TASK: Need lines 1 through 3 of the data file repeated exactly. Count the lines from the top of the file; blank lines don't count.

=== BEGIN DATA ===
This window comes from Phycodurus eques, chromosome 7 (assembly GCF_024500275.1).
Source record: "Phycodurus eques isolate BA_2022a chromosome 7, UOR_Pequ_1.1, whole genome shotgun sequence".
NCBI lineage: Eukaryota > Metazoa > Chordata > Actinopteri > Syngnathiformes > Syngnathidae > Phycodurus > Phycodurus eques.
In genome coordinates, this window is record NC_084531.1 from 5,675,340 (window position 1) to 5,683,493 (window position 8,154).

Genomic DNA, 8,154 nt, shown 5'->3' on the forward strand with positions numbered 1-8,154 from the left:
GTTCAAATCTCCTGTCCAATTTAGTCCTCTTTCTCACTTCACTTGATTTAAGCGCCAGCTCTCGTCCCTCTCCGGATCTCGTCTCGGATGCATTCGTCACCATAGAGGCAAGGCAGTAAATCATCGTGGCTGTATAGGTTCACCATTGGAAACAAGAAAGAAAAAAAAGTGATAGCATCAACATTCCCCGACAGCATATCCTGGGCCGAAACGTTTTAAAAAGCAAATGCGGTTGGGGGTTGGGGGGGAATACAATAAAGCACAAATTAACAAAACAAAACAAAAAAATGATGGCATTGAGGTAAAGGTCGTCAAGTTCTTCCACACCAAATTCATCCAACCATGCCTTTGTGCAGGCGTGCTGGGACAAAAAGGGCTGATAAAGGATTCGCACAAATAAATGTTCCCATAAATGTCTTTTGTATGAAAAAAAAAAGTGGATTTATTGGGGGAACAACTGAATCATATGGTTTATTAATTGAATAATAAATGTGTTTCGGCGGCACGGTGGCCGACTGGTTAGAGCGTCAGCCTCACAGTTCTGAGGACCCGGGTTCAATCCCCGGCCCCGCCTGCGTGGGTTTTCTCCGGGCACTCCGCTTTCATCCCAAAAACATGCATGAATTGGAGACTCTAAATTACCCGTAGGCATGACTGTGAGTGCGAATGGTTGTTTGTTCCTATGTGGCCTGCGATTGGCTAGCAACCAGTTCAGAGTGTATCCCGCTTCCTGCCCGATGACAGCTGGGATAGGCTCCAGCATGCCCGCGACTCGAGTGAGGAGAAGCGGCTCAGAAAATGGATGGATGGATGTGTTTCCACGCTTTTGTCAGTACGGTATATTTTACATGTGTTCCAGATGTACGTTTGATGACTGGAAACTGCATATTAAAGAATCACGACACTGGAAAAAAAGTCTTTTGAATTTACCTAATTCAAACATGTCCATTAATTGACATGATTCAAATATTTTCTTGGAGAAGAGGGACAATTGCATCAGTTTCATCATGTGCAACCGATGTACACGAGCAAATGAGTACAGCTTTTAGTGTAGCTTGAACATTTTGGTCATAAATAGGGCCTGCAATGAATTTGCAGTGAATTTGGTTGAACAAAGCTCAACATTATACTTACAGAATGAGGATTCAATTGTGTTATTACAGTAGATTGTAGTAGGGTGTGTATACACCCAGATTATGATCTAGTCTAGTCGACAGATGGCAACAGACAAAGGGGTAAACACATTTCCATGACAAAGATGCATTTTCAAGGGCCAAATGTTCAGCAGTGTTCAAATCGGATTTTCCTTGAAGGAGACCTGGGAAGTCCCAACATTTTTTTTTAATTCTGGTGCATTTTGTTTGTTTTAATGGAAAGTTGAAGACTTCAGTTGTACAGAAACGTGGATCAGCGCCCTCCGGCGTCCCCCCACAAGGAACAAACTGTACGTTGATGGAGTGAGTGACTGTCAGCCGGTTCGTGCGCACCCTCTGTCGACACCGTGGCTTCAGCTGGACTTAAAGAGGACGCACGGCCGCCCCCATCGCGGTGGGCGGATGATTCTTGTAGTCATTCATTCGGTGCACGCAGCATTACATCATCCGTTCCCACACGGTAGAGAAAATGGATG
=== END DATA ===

This window comes from Phycodurus eques, chromosome 7 (assembly GCF_024500275.1).
Source record: "Phycodurus eques isolate BA_2022a chromosome 7, UOR_Pequ_1.1, whole genome shotgun sequence".
NCBI lineage: Eukaryota > Metazoa > Chordata > Actinopteri > Syngnathiformes > Syngnathidae > Phycodurus > Phycodurus eques.